From the 1,000th Hill No. 4 Make do and mend – a childhood legacy.
May 1st always makes me think of Maypoles and childhood things.
We are a family of ‘just in case’-ers. Are you ?
We have three cabins in the garden full of ‘we might need that’ things, as well as all the props we have made for the shows. There is wood, fabric, wool, metal, you name it !!
John, as I told you, is a real handyman, so we have a workshop for him full of tools of all shapes and sizes, and he is constantly busy with something or other, either on the roof, in the garden or round the house.
Many of John’s relations lived on farms, and the culture of ‘n Boer maak ‘n plan
( A Boer / farmer makes a plan ) has always served them well.
My side of things is fabrics, wool, sewing machine, knitting needles and all the paraphernalia that goes with those crafts.
We grew up in the ‘50s, me in England, and John in South Africa, when everyone in the family was capable of crafting something. Basic handiwork skills were passed down and encouraged. Like many of my era, I still have my little ‘stitch sampler’ from Wallands Primary School, where Lyn and I were friends.
I even have Nana Thorpe’s sampler from 1894. – see header photo.
She taught me to make hairpin lace and I just loved it – watching her fingers blur, as she created miles of it for pillow cases and table doilies, fascinated me.
Her lace is on the edgings and lying on the top. My effort is the orange one !
Mummy loved sewing and made many curtains and clothes – including pretty little dresses for us, bless her, some by hand. John’s mother loved knitting.
Daddy taught my sister and I to knit when I was about 5 – kitchen swabs with big needles and string. I wish I had kept one, as it was so uneven and knotty !!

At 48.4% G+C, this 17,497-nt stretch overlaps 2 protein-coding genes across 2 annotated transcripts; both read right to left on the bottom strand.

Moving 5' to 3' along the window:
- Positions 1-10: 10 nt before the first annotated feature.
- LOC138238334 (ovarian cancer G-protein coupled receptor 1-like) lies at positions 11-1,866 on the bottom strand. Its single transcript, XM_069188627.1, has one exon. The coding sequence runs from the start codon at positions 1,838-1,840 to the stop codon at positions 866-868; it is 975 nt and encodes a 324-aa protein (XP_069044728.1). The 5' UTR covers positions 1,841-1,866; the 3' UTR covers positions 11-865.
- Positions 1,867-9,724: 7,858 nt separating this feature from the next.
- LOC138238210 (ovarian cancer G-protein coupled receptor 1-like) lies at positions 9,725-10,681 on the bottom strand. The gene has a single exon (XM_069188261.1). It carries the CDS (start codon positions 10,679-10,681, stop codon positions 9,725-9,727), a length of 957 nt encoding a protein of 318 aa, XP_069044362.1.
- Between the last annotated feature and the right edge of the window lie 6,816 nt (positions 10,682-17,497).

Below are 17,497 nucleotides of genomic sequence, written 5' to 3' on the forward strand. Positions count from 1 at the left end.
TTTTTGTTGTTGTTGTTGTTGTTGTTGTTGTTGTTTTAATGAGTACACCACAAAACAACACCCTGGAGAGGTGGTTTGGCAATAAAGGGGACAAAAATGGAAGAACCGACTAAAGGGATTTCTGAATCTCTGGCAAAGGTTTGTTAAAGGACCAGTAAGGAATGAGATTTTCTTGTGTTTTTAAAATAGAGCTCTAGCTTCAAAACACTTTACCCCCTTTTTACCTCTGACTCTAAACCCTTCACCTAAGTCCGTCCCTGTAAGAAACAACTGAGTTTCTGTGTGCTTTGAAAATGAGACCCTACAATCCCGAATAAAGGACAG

Many of the men in our street had workshops or tools in their garages, and weekends were filled with the smell of oil being changed or the cursings as fingers were grazed under car bonnets or hit by varying tools !! Even us girls learned basic car mechanics.
John’s father would often be seen just standing in his garage – “scheming” as he called it, then something wonderful would emerge days later. Like a beautiful cowrie shell lamp.
That ethos of creating for oneself has been ingrained in our consciousnesses I reckon. My father even made my first Wedding Dress !!
He also made a motor boat for Sid when we visited the UK in 1986. We went to the lake near Watford. Sid was delighted to see remotely controlled boats, so, no problem, home we go – and Daddy gets bits and bobs out of his garage, and made him one in two twos. Here it is, still treasured, 36 years later !!
Even now, I still darn socks ( some I have knitted ) with my Mother-in-laws’ cowrie shell to hold the shape. Patching, and resewing seams is the order of the day.
Photo 5 Patch and darn pic.
I have always taken great pleasure in making clothes for my family, and still do.
This ‘make do and mend’ habit has brought us much joy, and we are grateful for it.